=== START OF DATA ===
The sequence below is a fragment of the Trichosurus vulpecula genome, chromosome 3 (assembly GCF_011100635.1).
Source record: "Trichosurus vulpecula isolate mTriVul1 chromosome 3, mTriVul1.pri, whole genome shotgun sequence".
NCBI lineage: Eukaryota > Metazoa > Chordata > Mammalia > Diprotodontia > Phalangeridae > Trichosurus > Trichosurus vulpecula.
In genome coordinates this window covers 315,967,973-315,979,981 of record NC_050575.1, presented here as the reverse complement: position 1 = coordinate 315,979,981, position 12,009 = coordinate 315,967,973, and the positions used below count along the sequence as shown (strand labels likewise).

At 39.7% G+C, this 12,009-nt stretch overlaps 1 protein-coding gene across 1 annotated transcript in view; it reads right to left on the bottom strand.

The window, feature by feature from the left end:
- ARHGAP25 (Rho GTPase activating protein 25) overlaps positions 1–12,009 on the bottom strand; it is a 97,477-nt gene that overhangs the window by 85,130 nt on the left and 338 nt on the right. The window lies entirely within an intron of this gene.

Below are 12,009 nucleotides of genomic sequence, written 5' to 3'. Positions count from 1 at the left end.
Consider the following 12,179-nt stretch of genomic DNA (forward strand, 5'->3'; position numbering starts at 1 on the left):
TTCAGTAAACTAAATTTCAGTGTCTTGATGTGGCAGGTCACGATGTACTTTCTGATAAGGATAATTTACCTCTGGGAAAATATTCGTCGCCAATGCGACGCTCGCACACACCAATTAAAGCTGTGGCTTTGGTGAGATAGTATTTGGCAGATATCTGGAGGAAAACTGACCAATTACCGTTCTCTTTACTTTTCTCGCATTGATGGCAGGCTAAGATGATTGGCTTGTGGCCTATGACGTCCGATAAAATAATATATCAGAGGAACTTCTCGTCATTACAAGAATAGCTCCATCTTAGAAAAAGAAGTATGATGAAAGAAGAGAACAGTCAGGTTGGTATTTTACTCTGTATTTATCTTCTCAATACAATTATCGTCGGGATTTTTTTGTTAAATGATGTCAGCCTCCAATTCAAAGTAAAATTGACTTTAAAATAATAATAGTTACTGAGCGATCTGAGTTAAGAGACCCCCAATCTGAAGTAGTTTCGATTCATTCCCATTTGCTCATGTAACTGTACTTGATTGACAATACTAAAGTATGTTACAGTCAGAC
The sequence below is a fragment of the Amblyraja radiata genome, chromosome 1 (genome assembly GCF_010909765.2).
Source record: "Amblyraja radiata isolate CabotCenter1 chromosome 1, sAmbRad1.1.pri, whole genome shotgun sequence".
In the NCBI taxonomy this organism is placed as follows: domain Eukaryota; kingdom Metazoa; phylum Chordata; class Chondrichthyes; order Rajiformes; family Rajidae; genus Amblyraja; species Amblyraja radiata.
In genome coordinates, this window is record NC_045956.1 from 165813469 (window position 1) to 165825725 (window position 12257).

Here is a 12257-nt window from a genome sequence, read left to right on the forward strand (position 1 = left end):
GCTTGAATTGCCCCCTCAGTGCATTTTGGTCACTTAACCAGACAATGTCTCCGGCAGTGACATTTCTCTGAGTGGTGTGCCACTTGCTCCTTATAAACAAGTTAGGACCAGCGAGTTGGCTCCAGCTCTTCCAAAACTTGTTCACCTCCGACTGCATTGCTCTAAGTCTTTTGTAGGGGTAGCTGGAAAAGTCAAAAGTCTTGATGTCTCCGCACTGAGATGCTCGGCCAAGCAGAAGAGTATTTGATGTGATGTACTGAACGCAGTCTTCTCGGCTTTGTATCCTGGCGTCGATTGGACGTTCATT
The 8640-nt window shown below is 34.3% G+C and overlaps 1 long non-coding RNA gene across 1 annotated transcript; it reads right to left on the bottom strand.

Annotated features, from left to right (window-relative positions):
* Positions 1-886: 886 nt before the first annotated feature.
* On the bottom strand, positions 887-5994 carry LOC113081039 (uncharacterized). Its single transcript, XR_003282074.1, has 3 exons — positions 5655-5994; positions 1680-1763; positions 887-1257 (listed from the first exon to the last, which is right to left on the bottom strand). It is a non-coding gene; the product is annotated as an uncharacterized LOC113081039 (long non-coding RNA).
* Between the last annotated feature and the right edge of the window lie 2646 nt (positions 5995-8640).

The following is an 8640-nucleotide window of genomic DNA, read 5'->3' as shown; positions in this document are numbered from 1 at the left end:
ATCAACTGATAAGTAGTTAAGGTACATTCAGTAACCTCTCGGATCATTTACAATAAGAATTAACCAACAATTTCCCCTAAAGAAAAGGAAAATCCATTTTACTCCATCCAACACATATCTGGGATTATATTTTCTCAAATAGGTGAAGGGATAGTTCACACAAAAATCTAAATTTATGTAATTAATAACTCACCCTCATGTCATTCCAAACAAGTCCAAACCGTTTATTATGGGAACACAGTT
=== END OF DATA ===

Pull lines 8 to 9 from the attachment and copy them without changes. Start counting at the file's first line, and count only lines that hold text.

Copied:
Below are 12,009 nucleotides of genomic sequence, written 5' to 3'. Positions count from 1 at the left end.
Consider the following 12,179-nt stretch of genomic DNA (forward strand, 5'->3'; position numbering starts at 1 on the left):